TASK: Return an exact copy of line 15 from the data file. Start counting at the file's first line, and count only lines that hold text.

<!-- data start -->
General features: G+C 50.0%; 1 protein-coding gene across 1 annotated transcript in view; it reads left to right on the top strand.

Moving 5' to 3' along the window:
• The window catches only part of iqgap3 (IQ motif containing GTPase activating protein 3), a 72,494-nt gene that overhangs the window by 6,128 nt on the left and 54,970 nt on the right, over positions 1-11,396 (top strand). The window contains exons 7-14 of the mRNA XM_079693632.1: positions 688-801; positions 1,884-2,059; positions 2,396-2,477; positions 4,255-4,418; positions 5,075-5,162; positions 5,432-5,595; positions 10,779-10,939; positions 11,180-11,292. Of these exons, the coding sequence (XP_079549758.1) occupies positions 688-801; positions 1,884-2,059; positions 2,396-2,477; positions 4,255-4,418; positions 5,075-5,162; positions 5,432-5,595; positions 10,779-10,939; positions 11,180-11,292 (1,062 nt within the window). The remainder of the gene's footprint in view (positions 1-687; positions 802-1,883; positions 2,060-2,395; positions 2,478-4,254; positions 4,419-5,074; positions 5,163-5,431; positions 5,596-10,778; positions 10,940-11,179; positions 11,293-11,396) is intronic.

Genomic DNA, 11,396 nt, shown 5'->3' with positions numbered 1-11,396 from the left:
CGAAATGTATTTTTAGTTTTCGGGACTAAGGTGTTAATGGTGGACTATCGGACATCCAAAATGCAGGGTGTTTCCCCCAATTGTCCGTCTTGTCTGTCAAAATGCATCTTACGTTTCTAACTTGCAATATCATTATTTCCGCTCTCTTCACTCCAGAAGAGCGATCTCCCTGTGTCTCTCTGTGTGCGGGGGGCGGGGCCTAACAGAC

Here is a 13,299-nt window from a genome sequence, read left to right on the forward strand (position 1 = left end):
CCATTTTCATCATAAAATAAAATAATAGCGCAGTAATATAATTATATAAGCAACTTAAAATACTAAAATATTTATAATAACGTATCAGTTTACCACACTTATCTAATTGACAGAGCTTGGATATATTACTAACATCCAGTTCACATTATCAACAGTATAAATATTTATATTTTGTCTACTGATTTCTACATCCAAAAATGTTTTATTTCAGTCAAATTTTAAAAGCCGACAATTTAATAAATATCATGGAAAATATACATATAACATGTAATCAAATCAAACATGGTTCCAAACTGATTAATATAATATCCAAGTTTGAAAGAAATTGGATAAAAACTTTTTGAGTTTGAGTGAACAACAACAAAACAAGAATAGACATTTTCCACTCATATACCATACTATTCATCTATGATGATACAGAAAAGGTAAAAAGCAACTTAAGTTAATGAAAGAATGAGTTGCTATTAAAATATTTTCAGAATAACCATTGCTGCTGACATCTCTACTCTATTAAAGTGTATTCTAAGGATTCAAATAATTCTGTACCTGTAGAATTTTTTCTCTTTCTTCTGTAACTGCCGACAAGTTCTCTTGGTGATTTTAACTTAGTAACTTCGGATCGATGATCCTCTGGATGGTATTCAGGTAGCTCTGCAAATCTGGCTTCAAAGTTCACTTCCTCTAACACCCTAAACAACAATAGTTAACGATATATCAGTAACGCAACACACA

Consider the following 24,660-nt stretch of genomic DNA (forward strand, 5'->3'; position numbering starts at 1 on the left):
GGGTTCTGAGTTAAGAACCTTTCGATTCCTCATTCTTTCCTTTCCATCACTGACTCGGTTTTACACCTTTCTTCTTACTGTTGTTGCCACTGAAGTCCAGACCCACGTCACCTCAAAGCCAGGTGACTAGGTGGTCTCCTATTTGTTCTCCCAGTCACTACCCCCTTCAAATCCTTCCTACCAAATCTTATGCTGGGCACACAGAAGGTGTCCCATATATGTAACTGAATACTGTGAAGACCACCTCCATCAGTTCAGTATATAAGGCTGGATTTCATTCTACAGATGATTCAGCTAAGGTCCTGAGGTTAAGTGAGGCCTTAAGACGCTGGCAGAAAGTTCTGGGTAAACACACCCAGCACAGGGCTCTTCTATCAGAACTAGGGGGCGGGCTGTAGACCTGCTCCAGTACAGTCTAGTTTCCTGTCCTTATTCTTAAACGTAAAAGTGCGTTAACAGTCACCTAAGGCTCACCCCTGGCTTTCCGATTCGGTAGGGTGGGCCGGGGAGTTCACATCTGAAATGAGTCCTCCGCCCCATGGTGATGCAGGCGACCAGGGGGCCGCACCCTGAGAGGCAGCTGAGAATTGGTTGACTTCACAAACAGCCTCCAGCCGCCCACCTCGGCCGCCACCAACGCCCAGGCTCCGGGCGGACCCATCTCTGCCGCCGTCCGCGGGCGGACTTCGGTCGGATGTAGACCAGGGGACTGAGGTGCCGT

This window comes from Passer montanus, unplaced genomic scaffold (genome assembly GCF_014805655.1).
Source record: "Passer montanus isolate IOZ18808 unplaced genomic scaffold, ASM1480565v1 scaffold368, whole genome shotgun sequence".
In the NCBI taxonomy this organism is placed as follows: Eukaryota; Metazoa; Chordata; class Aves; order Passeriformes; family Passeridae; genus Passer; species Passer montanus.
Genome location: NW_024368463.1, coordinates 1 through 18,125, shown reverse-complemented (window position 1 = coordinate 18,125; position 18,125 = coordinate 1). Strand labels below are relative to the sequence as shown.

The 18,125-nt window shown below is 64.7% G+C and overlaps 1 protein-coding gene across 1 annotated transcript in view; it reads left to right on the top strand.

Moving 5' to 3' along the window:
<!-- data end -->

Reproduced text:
Moving 5' to 3' along the window: